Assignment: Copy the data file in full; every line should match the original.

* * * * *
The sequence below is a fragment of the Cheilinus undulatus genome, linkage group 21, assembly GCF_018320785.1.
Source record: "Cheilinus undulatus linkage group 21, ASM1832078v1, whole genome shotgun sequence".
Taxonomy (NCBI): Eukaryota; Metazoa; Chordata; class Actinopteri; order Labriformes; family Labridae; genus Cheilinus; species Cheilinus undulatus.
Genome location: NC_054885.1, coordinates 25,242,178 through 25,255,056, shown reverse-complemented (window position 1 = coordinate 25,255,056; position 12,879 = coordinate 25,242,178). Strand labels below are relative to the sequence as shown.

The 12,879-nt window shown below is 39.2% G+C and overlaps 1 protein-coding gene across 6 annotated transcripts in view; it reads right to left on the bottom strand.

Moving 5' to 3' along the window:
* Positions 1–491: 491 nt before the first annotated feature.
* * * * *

The sequence below is a fragment of the Cheilinus undulatus genome, linkage group 21, assembly GCF_018320785.1.
Source record: "Cheilinus undulatus linkage group 21, ASM1832078v1, whole genome shotgun sequence".
Taxonomy (NCBI): Eukaryota; Metazoa; Chordata; class Actinopteri; order Labriformes; family Labridae; genus Cheilinus; species Cheilinus undulatus.
Genome location: NC_054885.1, coordinates 25,242,178 through 25,255,056, shown reverse-complemented (window position 1 = coordinate 25,255,056; position 12,879 = coordinate 25,242,178). Strand labels below are relative to the sequence as shown.

The 12,879-nt window shown below is 39.2% G+C and overlaps 1 protein-coding gene across 6 annotated transcripts in view; it reads right to left on the bottom strand.

Moving 5' to 3' along the window:
* Positions 1–491: 491 nt before the first annotated feature.